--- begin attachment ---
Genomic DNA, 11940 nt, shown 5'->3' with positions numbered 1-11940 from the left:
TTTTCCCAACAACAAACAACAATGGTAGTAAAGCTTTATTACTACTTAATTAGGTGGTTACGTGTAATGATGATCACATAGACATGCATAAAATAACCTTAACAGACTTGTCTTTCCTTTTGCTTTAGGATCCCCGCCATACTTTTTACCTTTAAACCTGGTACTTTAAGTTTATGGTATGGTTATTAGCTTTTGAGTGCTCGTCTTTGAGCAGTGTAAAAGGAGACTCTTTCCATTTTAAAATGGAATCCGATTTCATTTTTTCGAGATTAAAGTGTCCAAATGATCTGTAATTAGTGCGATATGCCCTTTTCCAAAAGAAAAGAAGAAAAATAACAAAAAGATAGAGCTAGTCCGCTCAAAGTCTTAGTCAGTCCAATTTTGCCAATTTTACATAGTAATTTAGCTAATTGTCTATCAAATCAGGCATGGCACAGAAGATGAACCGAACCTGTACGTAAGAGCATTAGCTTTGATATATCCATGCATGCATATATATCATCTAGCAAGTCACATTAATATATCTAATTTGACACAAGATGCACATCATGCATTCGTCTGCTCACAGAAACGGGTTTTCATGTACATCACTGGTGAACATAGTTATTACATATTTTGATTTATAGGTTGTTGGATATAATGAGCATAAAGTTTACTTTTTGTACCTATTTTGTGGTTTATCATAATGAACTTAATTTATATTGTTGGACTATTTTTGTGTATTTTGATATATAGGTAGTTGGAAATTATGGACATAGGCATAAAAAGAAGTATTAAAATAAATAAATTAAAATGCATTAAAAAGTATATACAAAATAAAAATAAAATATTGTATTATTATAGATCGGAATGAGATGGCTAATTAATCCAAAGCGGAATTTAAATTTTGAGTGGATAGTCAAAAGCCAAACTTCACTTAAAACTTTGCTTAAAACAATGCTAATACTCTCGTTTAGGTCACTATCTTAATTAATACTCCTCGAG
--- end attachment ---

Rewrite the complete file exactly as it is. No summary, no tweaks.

Genomic DNA, 11940 nt, shown 5'->3' with positions numbered 1-11940 from the left:
TTTTCCCAACAACAAACAACAATGGTAGTAAAGCTTTATTACTACTTAATTAGGTGGTTACGTGTAATGATGATCACATAGACATGCATAAAATAACCTTAACAGACTTGTCTTTCCTTTTGCTTTAGGATCCCCGCCATACTTTTTACCTTTAAACCTGGTACTTTAAGTTTATGGTATGGTTATTAGCTTTTGAGTGCTCGTCTTTGAGCAGTGTAAAAGGAGACTCTTTCCATTTTAAAATGGAATCCGATTTCATTTTTTCGAGATTAAAGTGTCCAAATGATCTGTAATTAGTGCGATATGCCCTTTTCCAAAAGAAAAGAAGAAAAATAACAAAAAGATAGAGCTAGTCCGCTCAAAGTCTTAGTCAGTCCAATTTTGCCAATTTTACATAGTAATTTAGCTAATTGTCTATCAAATCAGGCATGGCACAGAAGATGAACCGAACCTGTACGTAAGAGCATTAGCTTTGATATATCCATGCATGCATATATATCATCTAGCAAGTCACATTAATATATCTAATTTGACACAAGATGCACATCATGCATTCGTCTGCTCACAGAAACGGGTTTTCATGTACATCACTGGTGAACATAGTTATTACATATTTTGATTTATAGGTTGTTGGATATAATGAGCATAAAGTTTACTTTTTGTACCTATTTTGTGGTTTATCATAATGAACTTAATTTATATTGTTGGACTATTTTTGTGTATTTTGATATATAGGTAGTTGGAAATTATGGACATAGGCATAAAAAGAAGTATTAAAATAAATAAATTAAAATGCATTAAAAAGTATATACAAAATAAAAATAAAATATTGTATTATTATAGATCGGAATGAGATGGCTAATTAATCCAAAGCGGAATTTAAATTTTGAGTGGATAGTCAAAAGCCAAACTTCACTTAAAACTTTGCTTAAAACAATGCTAATACTCTCGTTTAGGTCACTATCTTAATTAATACTCCTCGAG